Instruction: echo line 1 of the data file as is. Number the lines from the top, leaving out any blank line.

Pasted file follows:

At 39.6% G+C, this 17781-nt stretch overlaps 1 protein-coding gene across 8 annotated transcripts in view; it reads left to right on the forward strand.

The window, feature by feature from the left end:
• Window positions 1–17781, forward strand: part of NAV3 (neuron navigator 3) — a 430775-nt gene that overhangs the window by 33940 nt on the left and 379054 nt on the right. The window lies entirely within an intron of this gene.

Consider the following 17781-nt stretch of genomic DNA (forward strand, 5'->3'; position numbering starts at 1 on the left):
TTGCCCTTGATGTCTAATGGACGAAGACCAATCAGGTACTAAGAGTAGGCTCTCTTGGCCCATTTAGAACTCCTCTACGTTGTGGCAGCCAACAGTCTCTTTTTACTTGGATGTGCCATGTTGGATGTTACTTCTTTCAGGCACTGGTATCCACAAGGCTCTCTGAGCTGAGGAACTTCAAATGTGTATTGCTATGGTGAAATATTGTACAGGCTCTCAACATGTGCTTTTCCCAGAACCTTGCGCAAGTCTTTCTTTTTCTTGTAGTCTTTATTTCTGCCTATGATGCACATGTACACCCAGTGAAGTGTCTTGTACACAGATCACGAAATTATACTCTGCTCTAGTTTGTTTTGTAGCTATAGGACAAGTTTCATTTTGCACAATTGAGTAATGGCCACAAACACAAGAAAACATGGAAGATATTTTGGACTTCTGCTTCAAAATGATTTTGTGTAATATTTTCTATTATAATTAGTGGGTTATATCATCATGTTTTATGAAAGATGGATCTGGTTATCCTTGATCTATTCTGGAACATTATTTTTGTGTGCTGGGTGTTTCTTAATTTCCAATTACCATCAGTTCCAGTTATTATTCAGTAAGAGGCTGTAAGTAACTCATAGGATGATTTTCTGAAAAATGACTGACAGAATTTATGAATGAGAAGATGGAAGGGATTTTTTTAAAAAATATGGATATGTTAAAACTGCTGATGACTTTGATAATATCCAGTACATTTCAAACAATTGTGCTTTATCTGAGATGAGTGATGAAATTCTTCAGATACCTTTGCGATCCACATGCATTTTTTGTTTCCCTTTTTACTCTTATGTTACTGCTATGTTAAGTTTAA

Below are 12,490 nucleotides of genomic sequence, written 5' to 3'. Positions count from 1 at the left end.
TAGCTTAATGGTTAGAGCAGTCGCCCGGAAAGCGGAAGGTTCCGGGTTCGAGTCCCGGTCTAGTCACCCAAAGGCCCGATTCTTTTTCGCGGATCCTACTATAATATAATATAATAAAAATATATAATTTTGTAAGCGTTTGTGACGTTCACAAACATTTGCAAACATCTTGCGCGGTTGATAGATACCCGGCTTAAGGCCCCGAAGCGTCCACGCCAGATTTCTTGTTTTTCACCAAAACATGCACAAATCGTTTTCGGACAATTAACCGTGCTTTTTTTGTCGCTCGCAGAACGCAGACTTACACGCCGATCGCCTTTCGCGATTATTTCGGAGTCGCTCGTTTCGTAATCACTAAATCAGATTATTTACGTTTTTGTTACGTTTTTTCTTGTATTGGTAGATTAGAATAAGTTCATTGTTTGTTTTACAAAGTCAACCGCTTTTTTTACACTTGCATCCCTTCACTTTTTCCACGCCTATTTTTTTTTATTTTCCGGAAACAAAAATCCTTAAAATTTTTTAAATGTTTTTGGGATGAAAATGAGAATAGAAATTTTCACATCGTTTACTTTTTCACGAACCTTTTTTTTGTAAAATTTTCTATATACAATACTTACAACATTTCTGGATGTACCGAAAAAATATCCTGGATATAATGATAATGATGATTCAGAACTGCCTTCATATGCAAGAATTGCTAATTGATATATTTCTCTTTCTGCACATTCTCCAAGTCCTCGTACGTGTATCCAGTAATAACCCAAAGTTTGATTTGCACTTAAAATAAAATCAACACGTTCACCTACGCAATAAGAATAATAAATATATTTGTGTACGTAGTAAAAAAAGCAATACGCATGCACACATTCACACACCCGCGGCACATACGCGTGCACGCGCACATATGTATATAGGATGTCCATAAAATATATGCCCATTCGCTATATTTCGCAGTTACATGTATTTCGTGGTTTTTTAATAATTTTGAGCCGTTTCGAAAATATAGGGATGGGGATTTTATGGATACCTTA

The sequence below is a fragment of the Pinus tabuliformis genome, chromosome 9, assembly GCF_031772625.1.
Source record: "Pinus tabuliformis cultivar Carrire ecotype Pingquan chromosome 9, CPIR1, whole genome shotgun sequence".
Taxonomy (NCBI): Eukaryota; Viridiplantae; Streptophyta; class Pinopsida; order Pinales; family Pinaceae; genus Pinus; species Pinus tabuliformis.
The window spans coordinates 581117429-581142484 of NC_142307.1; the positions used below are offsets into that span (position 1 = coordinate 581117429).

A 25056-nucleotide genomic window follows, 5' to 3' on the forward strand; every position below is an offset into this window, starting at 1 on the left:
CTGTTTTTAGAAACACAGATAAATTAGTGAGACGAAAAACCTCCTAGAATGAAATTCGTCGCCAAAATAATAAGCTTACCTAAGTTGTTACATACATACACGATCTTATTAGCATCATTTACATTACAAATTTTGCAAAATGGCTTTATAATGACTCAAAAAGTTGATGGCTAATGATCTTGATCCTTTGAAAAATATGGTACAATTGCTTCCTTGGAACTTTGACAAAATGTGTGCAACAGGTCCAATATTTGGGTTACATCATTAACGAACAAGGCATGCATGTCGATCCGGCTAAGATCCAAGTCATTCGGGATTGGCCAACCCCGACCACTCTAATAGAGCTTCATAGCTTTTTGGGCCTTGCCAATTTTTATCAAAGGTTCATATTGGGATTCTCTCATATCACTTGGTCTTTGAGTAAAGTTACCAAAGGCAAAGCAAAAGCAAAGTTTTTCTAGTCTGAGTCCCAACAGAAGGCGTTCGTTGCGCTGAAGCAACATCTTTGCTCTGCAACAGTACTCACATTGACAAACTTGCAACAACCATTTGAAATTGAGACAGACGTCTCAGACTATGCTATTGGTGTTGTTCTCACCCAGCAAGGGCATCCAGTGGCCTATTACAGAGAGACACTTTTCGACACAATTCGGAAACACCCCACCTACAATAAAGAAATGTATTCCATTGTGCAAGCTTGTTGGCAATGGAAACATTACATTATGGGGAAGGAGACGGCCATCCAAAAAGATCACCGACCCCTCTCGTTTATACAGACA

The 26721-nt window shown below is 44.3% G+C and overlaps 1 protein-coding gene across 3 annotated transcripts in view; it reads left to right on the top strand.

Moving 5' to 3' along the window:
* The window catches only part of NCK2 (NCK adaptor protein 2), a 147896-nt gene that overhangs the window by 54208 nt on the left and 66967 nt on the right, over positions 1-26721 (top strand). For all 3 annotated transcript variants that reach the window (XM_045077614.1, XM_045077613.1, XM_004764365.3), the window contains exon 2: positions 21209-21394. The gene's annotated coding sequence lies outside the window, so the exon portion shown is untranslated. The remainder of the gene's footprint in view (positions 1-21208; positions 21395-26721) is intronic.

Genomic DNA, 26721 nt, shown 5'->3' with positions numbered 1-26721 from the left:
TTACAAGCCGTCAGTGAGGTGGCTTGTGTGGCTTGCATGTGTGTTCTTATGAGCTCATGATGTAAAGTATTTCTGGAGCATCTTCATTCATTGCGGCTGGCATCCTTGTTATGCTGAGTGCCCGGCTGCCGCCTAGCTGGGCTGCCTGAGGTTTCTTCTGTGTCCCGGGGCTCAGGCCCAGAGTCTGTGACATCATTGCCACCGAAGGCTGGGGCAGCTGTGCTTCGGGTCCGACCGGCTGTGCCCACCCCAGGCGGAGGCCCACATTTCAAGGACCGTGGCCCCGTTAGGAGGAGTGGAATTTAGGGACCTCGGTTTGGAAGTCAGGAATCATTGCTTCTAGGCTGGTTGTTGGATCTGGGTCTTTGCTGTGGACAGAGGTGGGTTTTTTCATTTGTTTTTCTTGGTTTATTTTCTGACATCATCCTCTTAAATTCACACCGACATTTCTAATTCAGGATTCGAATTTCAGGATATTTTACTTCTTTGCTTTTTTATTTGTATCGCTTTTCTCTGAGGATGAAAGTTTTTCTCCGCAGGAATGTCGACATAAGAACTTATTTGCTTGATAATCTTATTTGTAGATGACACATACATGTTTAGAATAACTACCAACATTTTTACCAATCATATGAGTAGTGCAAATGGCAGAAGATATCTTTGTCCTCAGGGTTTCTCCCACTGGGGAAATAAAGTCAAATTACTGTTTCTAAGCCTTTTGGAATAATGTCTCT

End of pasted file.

At 39.6% G+C, this 17781-nt stretch overlaps 1 protein-coding gene across 8 annotated transcripts in view; it reads left to right on the forward strand.